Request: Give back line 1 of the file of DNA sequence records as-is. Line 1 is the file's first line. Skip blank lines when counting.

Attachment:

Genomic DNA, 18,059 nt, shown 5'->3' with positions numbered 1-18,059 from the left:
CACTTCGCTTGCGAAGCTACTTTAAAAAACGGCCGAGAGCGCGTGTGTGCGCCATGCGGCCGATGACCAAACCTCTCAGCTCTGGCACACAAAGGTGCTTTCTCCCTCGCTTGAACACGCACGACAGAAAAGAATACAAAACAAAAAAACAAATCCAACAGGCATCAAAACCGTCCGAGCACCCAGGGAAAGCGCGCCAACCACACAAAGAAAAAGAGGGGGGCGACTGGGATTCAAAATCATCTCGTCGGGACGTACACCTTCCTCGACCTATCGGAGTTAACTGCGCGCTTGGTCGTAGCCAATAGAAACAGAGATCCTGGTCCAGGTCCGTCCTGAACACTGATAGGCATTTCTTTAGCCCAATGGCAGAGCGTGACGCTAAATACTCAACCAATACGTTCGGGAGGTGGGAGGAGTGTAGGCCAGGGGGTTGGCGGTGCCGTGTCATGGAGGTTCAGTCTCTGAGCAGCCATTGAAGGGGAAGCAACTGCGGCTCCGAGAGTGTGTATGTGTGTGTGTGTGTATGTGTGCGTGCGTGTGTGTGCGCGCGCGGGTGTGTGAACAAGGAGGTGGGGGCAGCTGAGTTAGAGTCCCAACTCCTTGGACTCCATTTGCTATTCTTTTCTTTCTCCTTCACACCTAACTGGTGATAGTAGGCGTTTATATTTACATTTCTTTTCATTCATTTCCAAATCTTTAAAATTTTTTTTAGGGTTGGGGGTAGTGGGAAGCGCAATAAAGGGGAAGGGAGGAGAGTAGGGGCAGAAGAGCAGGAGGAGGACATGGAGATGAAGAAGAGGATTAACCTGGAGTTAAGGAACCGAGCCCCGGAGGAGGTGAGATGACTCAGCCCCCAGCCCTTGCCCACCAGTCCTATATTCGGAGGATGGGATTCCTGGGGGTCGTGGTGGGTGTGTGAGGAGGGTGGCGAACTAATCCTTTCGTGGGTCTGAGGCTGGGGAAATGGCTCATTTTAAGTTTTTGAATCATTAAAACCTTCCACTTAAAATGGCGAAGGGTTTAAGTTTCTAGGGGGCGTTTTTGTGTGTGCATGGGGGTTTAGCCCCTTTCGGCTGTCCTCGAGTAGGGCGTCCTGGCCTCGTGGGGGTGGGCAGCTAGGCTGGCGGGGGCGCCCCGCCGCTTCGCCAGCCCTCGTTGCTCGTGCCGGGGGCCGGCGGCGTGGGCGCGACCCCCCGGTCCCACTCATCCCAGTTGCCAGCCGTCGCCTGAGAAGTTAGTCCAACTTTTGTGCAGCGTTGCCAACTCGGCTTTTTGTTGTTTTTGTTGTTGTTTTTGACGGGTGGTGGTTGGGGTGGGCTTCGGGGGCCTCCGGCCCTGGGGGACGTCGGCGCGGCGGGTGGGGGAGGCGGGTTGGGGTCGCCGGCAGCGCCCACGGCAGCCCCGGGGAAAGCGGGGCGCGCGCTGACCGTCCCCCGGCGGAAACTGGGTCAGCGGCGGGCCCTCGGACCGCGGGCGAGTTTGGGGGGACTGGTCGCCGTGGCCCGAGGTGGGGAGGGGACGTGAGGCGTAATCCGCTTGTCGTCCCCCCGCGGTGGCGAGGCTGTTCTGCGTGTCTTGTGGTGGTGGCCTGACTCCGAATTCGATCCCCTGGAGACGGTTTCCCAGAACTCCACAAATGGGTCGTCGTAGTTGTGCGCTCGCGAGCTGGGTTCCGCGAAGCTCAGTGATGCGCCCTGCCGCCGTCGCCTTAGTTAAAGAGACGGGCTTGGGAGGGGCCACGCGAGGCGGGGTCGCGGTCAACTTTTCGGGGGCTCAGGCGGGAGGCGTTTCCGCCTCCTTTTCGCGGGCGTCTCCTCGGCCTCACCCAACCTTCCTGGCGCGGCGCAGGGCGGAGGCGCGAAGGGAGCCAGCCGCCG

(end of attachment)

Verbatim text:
Genomic DNA, 18,059 nt, shown 5'->3' with positions numbered 1-18,059 from the left: